Smart cities still struggle to understand, use oceans of data
June 26, 2017
Technology leaders from several cities say they're concerned with staff education and privacy as their smart city efforts increasingly rely on new streams of data.
The new innovation lab, dubbed Superpublic, will bring together different levels of government, private technology firms, nonprofits and universities.
A new innovation lab in San Francisco will bring together tech teams from academia, private industry and agencies from federal, state and local governments to solve problems facing urban communities.
Announced Tuesday, the Superpublic collaborative workspace — located in the same federal building that currently houses the General Services Administration's 18F and the U.S. Digital Service team members based in San Francisco, as well as employees from the departments of Education and Transportation — aims to break down the barriers between different levels of government, private technology firms, nonprofits and universities.
“Superpublic presents a unique opportunity to solve common problems that persist at all levels of government and demonstrate a model for collaboration that can be replicated in other cities across the United States,” said Denise Turner Roth, administrator of GSA, which serves as the federal landlord to Superpublic.
The lab will be managed by the San Francisco Mayor’s Office of Civic Innovation, GSA, the Commerce Department and the City Innovate Foundation, a nonprofit focused on sparking public-private partnerships around smart cities technologies. In addition to the San Francisco-based federal teams, the lab will initially house groups from the University of California-Berkeley, the Center for Design Research at Stanford University, the MIT Media Lab, Microsoft, Deloitte, the Local Government Commission and others to be announced later this month.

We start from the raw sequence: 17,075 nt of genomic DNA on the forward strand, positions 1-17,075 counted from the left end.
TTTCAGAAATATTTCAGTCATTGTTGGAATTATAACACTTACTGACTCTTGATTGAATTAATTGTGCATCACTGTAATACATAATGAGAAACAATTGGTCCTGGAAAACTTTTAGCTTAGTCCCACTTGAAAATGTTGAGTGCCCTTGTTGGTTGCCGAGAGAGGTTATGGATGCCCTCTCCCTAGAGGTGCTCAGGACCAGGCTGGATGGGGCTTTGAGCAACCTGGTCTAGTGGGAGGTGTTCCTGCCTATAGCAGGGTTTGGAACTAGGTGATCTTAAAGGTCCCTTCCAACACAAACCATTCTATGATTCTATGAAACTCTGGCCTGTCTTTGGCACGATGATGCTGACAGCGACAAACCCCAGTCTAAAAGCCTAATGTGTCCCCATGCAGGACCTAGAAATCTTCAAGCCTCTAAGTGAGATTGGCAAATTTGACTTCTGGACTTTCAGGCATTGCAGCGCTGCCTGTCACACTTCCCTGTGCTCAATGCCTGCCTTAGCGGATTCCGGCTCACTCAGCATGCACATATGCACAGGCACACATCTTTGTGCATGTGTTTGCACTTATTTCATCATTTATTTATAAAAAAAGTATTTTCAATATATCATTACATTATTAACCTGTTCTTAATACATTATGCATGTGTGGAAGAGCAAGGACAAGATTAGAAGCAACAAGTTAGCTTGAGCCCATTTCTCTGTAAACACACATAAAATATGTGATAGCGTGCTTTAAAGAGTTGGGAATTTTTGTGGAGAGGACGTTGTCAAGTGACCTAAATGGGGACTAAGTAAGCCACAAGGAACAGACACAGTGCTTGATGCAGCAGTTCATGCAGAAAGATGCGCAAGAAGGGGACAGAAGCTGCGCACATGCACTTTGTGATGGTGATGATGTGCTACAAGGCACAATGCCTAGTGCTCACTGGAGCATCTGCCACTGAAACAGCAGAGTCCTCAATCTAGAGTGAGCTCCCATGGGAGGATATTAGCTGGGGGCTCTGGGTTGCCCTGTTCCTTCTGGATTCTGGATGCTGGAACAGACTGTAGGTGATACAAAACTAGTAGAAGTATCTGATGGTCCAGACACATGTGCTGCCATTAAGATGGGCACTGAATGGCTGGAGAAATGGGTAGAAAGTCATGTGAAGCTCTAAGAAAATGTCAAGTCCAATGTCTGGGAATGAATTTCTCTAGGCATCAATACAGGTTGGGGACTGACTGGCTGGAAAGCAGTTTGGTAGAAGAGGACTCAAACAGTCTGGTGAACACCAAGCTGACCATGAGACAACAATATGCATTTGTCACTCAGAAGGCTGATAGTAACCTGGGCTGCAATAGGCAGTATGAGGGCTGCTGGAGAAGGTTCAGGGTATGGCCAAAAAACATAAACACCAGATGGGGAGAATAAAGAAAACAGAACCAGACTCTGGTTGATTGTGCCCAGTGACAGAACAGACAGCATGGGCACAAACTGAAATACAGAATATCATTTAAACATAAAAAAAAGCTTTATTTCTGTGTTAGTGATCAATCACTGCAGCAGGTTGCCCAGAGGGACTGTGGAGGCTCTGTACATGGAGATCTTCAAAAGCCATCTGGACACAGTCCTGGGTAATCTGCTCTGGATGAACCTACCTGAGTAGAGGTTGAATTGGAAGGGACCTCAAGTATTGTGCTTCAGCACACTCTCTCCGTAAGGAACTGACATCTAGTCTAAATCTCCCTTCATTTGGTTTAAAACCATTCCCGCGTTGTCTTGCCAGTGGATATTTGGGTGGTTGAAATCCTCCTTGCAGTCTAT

"We're literally breaking down the walls to work together across state, federal and local agencies," San Francisco Chief Innovation Officer Jay Nath said during a conference call.
Superpublic's collaborative efforts will likely focus on modernizing government's digital services, improving transportation, continuing innovation around smart cities and driving performance-based procurement.
The Commerce Department will offer its technical support around data for the workspace's overarching themes, the department's Chief Data Officer Ian Kalin said. "You're trying to solve traffic congestion? Well, we have some information that may help with that. You're trying to figure out where to open up your new business? Maybe demographic information from the Census Bureau can be very helpful to this new initiative."
"Where would one bring these various parties together in one space to innovate, to build programs, and to provide solutions?" City Innovate Foundation Chairman Peter Hirshberg said on the call. "San Francisco has many open innovation facilities and incubators and co-working spaces, but there's never really been one whose purpose has been to bring people together from different agencies ... between federal, city and state government, and with both startups and companies to work together on problems."
With access to a variety public, private, academic and nonprofit entities — two of the world's largest and most influential digital companies, Twitter and Uber, are located across the street from the new Superpublic space — Hirshberg and the team behind the project saw "there was an opportunity to do serious work ... across government agencies."
"This place, San Francisco right now, is the place to have these conversations," he said.
Contact the reporter who wrote this story at firstname.lastname@example.org.